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Suppose I have a discrete random variable $X:\Omega\to\mathcal{X}$ and a function $g:\mathcal{X}\to\mathcal{Y}$. With $\mathbb{H}$ being the Shannon entropy, how do I prove: $$\mathbb{H}(g(X)) \leq \mathbb{H}(X)$$

I tried studying the difference between both members of the inequality, but I can't find a way of proving it's positive (given I'm working on $\mathbb{H}(X) - \mathbb{H}(g(X))$).

Edit: I found a proof in this paper: http://www.ece.tufts.edu/ee/194NIT/lect01.pdf but I wish to know if there is a way of doing it without the use of chain rules for two variables, by just using the expression of the Shannon entropy itself.

Edit 2 : Here is a proof using Sangchul Lee's answer (https://math.stackexchange.com/q/4324552)

Let $Y=g(X)$. For any $x,y$, we have $$\displaystyle p_{X|Y=y}(x) = \begin{cases} &\frac{p_X(x)}{p_Y(y)} \text{ when } g(x) = y \\ &0 \text{ otherwise}\end{cases}$$

Hence, \begin{align*} H(X)-H(Y) &= \mathbb{E}\left(-\log\left(\frac{p_X(X)}{p_Y(Y)}\right)\right) \\ &= -\sum_{x,y} p_{X,Y}(x,y)\log\left(\frac{p_X(x)}{p_Y(y)}\right) \\ &= -\sum_{y}\sum_x p_{X,Y}(x,y)\log\left(\frac{p_X(x)}{p_Y(y)}\right) \\ &= -\sum_{y}\sum_{x:g(x)=y} p_{X,Y}(x,y)\log\left(p_{X|Y=y}(x)\right)\\ &= -\sum_{y}\sum_{x:g(x)=y} p_{X|Y=y}(x)p_Y(y)\log\left(p_{X|Y=y}(x)\right)\\ &= -\sum_{y} p_Y(y)\sum_{x:g(x)=y} p_{X|Y=y}(x)\log\left(p_{X|Y=y}(x)\right)\\ &= \sum_y p_Y(y)H(X|Y=y) > 0. \end{align*}

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2 Answers 2

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You can also write

$$H(X,Y) = H(X) +H(Y|X) = H(Y) +H(X|Y) $$

Now, $H(Y|X) = \sum_x P(X=x) H(Y |X=x)$ . But $H(Y |X=x)=0$ , because for any given $X=x$, $Y$ is deterministic, i.e. $P(Y| X=x)$ equals $1$ for some $y$, zero elswhere.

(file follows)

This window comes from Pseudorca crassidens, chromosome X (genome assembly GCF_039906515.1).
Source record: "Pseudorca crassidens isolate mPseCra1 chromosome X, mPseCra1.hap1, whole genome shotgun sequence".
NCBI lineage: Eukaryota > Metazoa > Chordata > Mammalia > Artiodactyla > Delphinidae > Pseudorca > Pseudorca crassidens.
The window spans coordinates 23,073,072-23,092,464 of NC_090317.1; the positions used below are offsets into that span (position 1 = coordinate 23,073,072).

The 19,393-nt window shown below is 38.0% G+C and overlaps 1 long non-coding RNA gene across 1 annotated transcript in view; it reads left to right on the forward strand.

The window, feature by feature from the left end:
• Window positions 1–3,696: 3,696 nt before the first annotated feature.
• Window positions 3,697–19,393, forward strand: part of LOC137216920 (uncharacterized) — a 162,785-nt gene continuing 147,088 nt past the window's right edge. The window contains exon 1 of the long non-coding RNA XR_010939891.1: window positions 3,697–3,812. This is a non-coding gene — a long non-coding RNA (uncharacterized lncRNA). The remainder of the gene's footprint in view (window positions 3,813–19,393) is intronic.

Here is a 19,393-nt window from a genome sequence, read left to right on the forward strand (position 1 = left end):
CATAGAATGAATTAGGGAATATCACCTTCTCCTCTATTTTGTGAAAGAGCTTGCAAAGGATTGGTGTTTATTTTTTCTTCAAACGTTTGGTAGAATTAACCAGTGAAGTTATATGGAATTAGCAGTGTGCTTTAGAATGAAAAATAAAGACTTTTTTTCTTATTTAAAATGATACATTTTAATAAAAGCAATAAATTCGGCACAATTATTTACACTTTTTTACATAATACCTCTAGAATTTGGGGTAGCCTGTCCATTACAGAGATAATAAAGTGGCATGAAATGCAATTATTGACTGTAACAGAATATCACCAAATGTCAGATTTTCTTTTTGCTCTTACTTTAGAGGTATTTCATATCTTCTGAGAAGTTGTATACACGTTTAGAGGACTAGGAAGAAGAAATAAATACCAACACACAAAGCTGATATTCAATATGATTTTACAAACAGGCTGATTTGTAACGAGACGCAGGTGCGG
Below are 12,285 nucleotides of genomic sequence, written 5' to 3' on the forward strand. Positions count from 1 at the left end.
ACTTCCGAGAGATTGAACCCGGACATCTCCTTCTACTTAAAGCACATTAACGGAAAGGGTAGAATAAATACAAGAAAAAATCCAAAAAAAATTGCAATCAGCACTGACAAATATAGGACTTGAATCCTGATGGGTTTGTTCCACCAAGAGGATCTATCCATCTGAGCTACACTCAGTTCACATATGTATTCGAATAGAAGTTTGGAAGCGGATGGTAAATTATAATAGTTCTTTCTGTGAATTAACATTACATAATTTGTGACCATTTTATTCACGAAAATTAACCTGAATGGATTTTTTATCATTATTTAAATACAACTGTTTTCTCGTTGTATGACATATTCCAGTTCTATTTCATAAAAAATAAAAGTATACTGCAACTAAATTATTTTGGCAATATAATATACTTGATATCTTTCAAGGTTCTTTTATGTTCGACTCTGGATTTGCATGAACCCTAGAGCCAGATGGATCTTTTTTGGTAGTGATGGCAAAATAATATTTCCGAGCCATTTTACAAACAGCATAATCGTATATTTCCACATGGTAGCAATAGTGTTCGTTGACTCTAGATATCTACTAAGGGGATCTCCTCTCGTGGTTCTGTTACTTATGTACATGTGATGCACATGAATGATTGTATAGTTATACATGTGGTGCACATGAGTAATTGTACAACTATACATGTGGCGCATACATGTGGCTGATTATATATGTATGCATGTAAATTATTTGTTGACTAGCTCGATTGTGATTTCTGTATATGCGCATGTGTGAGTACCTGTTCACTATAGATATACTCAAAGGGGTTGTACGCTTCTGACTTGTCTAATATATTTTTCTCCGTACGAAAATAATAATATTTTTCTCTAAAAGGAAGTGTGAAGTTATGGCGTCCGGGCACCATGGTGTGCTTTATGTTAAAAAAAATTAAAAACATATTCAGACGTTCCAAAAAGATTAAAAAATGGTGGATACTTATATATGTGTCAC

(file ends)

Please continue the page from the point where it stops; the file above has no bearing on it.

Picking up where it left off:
Hence $H(Y|X)=0$ , and $$H(Y) = H(X)-H(X|Y) \le H(X)$$

because $H(X|Y)\ge 0$.

Equality occurs if $H(X|Y)=0$, that is, if knowing $g(X)$ one knows $X$; that is, if $g(X)$ is one-to-one.

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  • $\begingroup$ Indeed, it is the proof iI found here: ece.tufts.edu/ee/194NIT/lect01.pdf . Works well, but I wanted to see if there was a way of using only the entropy of single variables. $\endgroup$
    – grybouilli
    Commented Dec 7, 2021 at 10:03
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You can adapt the proof of the chain rule. Write $Y = g(X)$ for notational simplicity. Then

\begin{align*} H(X) - H(g(X)) &= - \mathbf{E}\left[ \log \frac{p_X(X)}{p_Y(Y)} \right] \\ &= - \sum_y p_Y(y) \mathbf{E}\left[ \log \frac{p_X(X)}{p_Y(y)} \,\middle|\, Y = y\right] \\ &= - \sum_y p_Y(y) \sum_{x : g(x) = y} p_{X\mid Y} (x \mid y) \log p_{X\mid Y} (x \mid y) \end{align*}

However, since $x \mapsto p_{X\mid Y}(x \mid y)$ is a p.m.f. for each $y$, we find that

$$ -\sum_{x : g(x) = y} p_{X\mid Y} (x \mid y) \log p_{X\mid Y} (x \mid y) = H(p_{X \mid Y}(\cdot \mid y)) \geq 0. $$

Therefore the desired inequality follows.

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  • $\begingroup$ I'm not sure I understand how you go from the first to the second line of your equations, could you elaborate please? $\endgroup$
    – grybouilli
    Commented Dec 5, 2021 at 13:59
  • $\begingroup$ @grybouilli, It is the consequence of the law of total expectation. The equality between the first and last line can be verified in a more direct manner, though. Indeed you can check that the sum in the last line reduces to $H(X) - H(g(X))$ by writing $p_{X\mid Y}(x \mid y) = p_X(x) - p_Y(y)$ and simplifying the resulting sum. $\endgroup$ Commented Dec 5, 2021 at 14:04
  • $\begingroup$ how is $ p_{X|Y}(x|y) = p_X(x)-p_Y(y)$? Do you use the definition of conditionnal probabilities to get this result? $\endgroup$
    – grybouilli
    Commented Dec 5, 2021 at 14:11
  • $\begingroup$ @grybouilli, Yes, and in fact, that is the crucial part of this answer. To prove that equality, note that for $x, y$ satisfying $p_Y(y) > 0$, we get $$p_{X\mid Y}(x\mid y) = \mathbf{P}(X = x \mid Y = y) = \frac{\mathbf{P}(X = x, Y = y)}{\mathbf{P}(Y = y)}. $$ However, we know that $X$ determines the value of $Y = g(X)$. In particular, if $x$ is such that $g(x) = y$, then $X =x $ implies $g(X) = y$, and so, $$ \mathbf{P}(X = x, Y = y) = \mathbf{P}(X = x). $$ $\endgroup$ Commented Dec 5, 2021 at 14:15
  • $\begingroup$ Then when $x$ and $y$ satisfy $g(x)=y$, we have $p_{X|Y}(x|y) = \frac{p_X(x)}{p_Y(y)}$ and not $p_{X|Y}(x|y) = p_X(x) - p_Y(y)$ right? $\endgroup$
    – grybouilli
    Commented Dec 5, 2021 at 14:20

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